I live in Houston, also, which may be a bit of a commute. ;)

I am also not a medical doctor (MD), though I was employed as a medical researcher for the last ten years.

If your lawyer could come up with an example for me to follow that won its case, that would be excellent in writing up a document for the court.

Good luck sir!

Chemistry (including Biochemistry)

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Trista Robichaud, PhD

Expertise

No homework questions, especially ones copied and pasted from textbooks. I will answer questions about principles or give hints, but I do not do other's homework. I'm comfortable answering basic biochemistry, chemistry, and biology questions up to and including an undergraduate level of understanding. This includes molecular biology, protein purification, and genetics. My training/inclination is primarily in structural biology, or how the shapes of things affect their function. Other interests include protein design, protein engineering, enzyme kinetics, and metabolic diseases such as cancer, atherosclerosis, and diabetes. My chemistry weaknesses are that I do not know organic or inorganic synthesis well, nor am I familiar with advanced inorganic reactions. I will attempt quantum mechanics and thermodynamics questions, but primarily as they relate to biological systems. Furthermore, I cannot tell you if a skin photograph is cancerous, or otherwise diagnose any disease. I can tell you how we currently understand the basic science behind a disease state, but I cannot recommend treatment in any way. Please direct such questions to your medical professional.

Experience

I hold a PhD in Biomedical Science from the University of Massachusetts Medical School in Worcester. I specialize in Biochemistry, with a focus on protein chemistry. My thesis work involved the structure and functions of the human glucose transporter 1. (hGLUT1) Currently I am a postdoc working in peptide (mini-protein) design and enzymology at the University of Texas Health Science Center in San Antonio, Texas. I am in Bjorn Steffensen's lab (PhD, DDS), studying gelatinase A and oral carcinoma.

Organizations
2001 American Association for the Advancement of Science
2007 American Chemical Society
2007 Protein Society
2011 UTHSCSA Women’s Faculty Association


Publications
Levine KB, Robichaud TK, Hamill S, Sultzman LA, Carruthers A. Properties of the human erythrocyte glucose transport protein are determined by cellular context. Biochemistry 44(15):5606-16, 2005. (PMID 15823019)
Robichaud TK, Appleyard AN, Herbert RB, Henderson PJ, Carruthers A “Determinants of ligand binding affinity and cooperativity at the GLUT1 endofacial site” Biochemistry 50(15):3137-48, 2011. (PMID 21384913)
Xu X, Mikhailova M, Chen Z, Pal S, Robichaud TK, Lafer EM, Baber S, Steffensen B. “Peptide from the C-terminal domain of tissue inhibitor of matrix metalloproteinases-2 (TIMP-2) inhibits membrane activation of matrix metalloproteinase-2 (MMP-2)” Matrix Biol. 2011 Sep;30(7-8):404-12. (PMID: 21839835)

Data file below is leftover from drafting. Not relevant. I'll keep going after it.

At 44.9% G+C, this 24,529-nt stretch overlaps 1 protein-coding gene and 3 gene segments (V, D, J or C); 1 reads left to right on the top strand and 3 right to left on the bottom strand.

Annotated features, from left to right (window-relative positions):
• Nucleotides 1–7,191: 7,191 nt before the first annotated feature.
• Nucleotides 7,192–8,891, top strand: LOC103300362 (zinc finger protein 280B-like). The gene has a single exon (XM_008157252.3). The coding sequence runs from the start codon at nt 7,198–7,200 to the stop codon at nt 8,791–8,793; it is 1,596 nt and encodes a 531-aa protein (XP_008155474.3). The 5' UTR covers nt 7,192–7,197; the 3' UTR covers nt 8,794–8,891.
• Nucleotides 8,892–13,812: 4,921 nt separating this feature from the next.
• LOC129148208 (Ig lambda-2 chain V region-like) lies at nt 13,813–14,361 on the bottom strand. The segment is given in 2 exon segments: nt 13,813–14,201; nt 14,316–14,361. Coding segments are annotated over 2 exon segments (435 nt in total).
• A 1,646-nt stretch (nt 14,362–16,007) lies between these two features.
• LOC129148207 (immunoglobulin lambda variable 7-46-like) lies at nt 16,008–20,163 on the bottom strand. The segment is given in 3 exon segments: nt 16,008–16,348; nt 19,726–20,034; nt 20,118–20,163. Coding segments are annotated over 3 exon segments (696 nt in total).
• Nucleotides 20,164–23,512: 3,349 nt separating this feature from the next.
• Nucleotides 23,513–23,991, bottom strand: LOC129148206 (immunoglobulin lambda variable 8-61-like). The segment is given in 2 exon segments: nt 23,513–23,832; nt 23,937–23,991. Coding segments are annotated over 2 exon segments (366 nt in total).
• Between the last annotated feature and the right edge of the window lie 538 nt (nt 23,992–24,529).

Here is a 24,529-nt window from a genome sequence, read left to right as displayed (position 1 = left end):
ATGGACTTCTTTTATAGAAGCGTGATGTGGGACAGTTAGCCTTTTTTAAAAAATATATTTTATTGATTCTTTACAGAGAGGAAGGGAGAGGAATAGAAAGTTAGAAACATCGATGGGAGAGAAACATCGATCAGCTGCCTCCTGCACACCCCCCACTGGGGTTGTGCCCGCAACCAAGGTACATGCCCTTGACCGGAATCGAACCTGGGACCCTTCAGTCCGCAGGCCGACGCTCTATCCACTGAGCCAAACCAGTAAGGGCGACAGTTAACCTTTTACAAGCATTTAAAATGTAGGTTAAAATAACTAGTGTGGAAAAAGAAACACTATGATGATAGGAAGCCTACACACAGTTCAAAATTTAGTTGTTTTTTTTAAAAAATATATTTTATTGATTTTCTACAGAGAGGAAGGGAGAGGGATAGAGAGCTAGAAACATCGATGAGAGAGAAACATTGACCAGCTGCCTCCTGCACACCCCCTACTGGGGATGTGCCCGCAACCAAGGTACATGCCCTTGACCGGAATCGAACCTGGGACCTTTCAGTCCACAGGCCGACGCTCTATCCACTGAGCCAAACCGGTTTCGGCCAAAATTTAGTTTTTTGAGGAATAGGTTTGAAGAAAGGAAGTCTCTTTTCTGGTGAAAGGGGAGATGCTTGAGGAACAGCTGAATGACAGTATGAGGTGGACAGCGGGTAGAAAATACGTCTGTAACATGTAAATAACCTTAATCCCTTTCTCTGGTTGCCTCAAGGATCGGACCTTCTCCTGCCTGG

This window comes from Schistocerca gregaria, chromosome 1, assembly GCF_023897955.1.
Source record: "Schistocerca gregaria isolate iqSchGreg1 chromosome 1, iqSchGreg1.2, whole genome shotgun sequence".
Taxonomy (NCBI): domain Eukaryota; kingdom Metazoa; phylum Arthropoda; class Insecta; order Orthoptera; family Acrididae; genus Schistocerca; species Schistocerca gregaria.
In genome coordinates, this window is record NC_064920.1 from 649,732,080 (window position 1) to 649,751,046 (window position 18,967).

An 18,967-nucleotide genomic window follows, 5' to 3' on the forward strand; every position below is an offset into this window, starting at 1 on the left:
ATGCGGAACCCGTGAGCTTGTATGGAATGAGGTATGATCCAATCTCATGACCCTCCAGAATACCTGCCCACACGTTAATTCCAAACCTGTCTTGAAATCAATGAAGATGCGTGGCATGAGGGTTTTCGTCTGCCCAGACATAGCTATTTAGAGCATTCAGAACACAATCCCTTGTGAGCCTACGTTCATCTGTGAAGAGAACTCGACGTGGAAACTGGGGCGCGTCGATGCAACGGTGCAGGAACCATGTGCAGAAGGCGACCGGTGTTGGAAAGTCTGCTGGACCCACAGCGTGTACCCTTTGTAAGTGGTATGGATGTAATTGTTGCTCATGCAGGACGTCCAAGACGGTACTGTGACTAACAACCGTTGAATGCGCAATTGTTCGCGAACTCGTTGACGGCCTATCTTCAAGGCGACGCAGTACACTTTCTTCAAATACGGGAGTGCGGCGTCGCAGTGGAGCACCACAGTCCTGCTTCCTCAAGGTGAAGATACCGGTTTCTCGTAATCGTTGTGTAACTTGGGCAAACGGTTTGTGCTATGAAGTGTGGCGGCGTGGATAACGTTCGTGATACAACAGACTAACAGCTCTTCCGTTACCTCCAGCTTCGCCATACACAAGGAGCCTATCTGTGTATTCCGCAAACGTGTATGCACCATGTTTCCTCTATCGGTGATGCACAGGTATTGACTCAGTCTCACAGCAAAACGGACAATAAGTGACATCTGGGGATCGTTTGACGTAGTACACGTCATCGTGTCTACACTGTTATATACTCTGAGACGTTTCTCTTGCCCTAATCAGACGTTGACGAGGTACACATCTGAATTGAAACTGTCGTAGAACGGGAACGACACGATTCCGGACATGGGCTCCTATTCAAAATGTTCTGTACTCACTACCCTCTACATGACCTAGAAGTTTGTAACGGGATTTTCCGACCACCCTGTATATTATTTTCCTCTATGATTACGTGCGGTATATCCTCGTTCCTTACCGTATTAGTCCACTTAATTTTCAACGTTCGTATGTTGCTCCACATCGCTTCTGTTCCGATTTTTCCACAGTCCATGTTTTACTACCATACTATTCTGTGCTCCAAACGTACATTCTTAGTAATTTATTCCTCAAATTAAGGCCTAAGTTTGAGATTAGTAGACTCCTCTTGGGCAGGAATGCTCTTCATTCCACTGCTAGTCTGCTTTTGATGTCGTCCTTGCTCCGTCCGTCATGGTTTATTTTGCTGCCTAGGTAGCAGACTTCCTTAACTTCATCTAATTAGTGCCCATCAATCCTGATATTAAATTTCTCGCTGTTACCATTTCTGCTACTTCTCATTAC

Robichaud TK, Steffensen B, Fields GB. Exosite interactions impact matrix metalloproteinase collagen specificities. J Biol Chem. 2011 Oct 28;286(43):37535-42 (PMID: 21896477)

Poster Abstracts:
Robichaud TK, Carruthers. A "Mutagenesis of the Human type 1 glucose transporter exit site: A functional study." ACS 234th Meeting, Boston MA. Division of Biological Chemistry, 2007
Robichaud TK, Bhowmick M, Tokmina-Roszyk D, Fields GB “Synthesis and Analysis of MT1-MMP Peptide Inhibitors” Biological Chemistry Division of the Protein Society Meeting, San Diego CA 2010
Robichaud TK; Tokmina-Roszyk D; Steffensen B and Fields GB “Catalytic Domain Exosites Contribute to Determining Matrix Metalloproteinase Triple Helical Collagen Specificities” Dental Science Symposium. UTHSCSA 2011
Robichaud TK; Tokmina-Roszyk D; Steffensen B and Fields GB “Exosite Interactions Determine Matrix Metalloproteinase Specificities” Gordon Research Conference on Matrix Metalloproteinase Biology, Bristol RI 2011


Education/Credentials
Oakland University, Auburn Hills MI BS, Biochemistry 1998
University of Massachusetts Medical School, Worcester MA PhD, Biochemistry & Molecular Pharmacology 2001-2008
University of Texas Health Science Center, San Antonio TX Postdoc, Biochemistry 2009-Present


Awards and Honors
1998 Honors College Graduate, Oakland University
2009 Institutional National Research Service Award, Pathobiology of Occlusive Vascular Disease T32 HL07446
2011 1st Place, Best Postdoctoral Poster, Dental Science Symposium, UTHSCSA, April 2011


Past/Present Clients
Invited Seminars:
Robichaud TK, Fields GB. “Synthesis and Analysis of MTI-MMP Triple Helical Peptide Inhibitors” Pathology Research Conference, University of Texas Health Science Center San Antonio Pathology Department (June 18th, 2010)
Robichaud TK & Hill, B “How To Give A Great Scientific Talk” Invited Lecture, Pathobiology of Occlusive Vascular Disease Seminars, UTHSCSA (Nov 11th 2010), Cardiology Seminar Series, Texas Research Park (Feb 21st, 2011)
Robichaud TK; Tokmina-Roszyk D; Steffensen B and Fields GB “Exosite Interactions Determine Matrix Metalloproteinase Specificities” Gordon-Keenan Research Seminar “Everything You Wanted to Know About Matrix Metalloproteinases But Were Afraid to Ask” Bristol, RI (Aug 6th, 2011)